But this is where Jesus tells us to be. Jesus says this kind of person is the kind of person who enters the kingdom. A child. A homeless person. An old woman with dementia. People far from home who live in fear of being deported. Vulnerable, poor, scared, forgotten, unnoticed, powerless.
In November we’ll be worshipping with the women at the Fluvanna prison. It’s a place of forgotten, powerless people. Prisoners don’t even have privacy when they go to the bathroom – every inmate restroom has a little window in it so the guards can keep an eye out at all times. You probably aren’t picturing criminals when you hear Jesus talking about that child. But you could. Jesus says very plainly in Matthew (25:36) that to visit the prisoner is to make a visit to Jesus himself.
It’s the same message: Jesus abides with the poor, powerless, and broken. It’s a guaranteed meet-up spot. I really hope you’ll make that trip with us. When we take the challenge to go into scary, unfamiliar places and meet strange people, it’s because we know Jesus said he’d be there and it’s also because we have each other along for the journey. Notice how Jesus doesn’t tell just one of the disciples – the one with “people skills” – that he should welcome the child/person with Alzheimer’s/homeless man/immigrant/prisoner? He’s got the group there and he says it to everyone.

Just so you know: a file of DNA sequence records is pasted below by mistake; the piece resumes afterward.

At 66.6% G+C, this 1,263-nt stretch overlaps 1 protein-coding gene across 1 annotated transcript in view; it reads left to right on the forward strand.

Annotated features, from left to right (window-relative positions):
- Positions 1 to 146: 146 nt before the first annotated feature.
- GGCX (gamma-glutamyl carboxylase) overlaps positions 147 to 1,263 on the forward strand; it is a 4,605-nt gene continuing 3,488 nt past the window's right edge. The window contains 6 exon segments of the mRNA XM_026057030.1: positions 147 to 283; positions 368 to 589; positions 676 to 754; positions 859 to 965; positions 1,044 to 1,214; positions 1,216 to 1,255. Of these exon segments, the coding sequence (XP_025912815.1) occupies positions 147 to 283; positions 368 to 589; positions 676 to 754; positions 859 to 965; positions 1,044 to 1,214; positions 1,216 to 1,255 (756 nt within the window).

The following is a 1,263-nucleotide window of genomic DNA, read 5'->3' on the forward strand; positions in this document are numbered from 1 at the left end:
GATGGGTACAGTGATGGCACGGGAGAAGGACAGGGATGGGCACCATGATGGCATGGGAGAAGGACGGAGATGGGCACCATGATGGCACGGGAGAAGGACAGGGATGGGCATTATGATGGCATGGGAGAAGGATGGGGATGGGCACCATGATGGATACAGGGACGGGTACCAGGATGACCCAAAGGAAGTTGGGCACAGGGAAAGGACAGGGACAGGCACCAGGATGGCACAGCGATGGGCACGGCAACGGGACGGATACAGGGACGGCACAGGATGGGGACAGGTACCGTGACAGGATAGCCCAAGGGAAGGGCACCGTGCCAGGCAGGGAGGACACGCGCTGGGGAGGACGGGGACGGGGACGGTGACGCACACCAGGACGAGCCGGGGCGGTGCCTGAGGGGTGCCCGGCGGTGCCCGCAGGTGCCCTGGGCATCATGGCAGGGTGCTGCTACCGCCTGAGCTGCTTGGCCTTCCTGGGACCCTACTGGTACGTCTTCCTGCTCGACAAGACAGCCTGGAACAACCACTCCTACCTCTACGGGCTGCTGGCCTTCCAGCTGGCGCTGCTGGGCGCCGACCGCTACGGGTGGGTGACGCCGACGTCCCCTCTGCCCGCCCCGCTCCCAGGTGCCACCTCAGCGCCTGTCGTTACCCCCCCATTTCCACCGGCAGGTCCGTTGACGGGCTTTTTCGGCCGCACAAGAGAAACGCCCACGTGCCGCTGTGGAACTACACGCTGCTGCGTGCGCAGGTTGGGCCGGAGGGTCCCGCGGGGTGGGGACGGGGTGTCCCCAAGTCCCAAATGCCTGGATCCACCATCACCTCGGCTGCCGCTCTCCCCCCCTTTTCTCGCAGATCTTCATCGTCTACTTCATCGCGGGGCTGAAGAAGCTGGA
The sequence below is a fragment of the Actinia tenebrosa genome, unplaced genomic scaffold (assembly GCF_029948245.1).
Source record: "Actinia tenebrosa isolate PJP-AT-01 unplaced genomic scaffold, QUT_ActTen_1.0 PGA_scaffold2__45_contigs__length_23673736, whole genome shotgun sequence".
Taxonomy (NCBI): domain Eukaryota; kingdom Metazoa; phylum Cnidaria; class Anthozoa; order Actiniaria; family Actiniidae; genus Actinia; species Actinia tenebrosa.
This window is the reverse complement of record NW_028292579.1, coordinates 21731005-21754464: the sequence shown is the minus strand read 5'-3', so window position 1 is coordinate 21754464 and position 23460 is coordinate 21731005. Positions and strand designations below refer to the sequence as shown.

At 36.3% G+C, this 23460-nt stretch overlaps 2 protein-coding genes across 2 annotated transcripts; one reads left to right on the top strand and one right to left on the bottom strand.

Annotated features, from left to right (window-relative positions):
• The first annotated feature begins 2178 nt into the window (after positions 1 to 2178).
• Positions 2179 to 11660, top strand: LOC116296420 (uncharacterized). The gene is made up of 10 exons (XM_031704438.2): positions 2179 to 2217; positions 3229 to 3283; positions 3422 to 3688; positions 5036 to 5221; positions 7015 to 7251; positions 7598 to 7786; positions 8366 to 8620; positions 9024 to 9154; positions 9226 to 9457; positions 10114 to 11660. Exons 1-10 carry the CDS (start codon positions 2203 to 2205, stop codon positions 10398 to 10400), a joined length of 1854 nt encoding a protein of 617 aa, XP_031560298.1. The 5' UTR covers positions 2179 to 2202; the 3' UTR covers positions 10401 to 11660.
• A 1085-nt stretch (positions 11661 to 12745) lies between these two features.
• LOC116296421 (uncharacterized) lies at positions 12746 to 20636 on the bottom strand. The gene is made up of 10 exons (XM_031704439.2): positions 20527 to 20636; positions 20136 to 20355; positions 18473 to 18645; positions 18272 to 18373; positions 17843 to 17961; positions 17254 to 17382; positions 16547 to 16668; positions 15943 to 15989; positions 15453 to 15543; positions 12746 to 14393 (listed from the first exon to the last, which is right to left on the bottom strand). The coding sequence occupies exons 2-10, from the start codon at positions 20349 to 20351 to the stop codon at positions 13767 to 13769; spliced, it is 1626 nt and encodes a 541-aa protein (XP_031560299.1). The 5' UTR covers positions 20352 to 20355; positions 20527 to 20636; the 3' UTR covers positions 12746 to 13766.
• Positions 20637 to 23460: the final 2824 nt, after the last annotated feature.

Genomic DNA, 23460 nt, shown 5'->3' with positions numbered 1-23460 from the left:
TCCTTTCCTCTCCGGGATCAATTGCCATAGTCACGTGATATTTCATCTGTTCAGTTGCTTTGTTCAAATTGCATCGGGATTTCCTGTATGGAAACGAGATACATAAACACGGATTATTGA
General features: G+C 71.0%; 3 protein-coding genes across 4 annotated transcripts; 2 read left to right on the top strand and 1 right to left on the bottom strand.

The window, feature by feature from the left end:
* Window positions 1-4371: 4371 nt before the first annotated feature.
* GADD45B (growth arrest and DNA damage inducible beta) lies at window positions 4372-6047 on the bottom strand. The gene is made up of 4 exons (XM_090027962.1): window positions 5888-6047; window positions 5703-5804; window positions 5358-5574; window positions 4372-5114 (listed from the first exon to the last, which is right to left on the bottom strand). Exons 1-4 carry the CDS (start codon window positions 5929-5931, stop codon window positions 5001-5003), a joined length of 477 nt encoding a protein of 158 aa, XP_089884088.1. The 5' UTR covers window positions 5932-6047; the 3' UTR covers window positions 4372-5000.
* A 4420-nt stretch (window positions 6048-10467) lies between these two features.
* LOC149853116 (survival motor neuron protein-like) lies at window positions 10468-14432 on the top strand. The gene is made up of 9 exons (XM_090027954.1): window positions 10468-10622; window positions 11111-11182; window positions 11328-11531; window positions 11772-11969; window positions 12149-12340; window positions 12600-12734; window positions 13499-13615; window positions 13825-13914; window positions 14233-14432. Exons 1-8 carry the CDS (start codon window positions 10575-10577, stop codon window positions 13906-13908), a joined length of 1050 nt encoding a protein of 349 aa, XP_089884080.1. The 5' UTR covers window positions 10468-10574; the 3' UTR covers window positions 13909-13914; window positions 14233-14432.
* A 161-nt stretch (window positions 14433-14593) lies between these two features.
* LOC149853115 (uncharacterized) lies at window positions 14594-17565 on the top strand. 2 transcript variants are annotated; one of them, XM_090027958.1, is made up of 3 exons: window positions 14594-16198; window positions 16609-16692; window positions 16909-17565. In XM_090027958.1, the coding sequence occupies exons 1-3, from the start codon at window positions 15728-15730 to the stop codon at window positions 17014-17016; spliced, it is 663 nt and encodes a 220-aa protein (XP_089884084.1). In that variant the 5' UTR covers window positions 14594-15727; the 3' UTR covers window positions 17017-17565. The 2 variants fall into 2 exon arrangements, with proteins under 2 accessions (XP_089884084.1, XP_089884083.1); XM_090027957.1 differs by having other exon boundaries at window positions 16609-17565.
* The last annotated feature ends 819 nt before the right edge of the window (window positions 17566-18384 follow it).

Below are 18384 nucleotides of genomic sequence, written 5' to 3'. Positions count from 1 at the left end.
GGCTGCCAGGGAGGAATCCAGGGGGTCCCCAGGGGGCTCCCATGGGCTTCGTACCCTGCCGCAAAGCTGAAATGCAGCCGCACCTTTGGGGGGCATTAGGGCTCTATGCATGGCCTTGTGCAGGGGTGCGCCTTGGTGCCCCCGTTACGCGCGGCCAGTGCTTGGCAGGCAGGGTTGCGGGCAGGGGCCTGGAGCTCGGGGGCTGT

Forget about the children and take the challenge Jesus presents here. Welcome these people. Provide a place for these people. When you do, you welcome Jesus. You welcome God.
Now, who’s coming to the prison with us to see Jesus?
Thanks be to God!
©2012 Deborah E. Lewis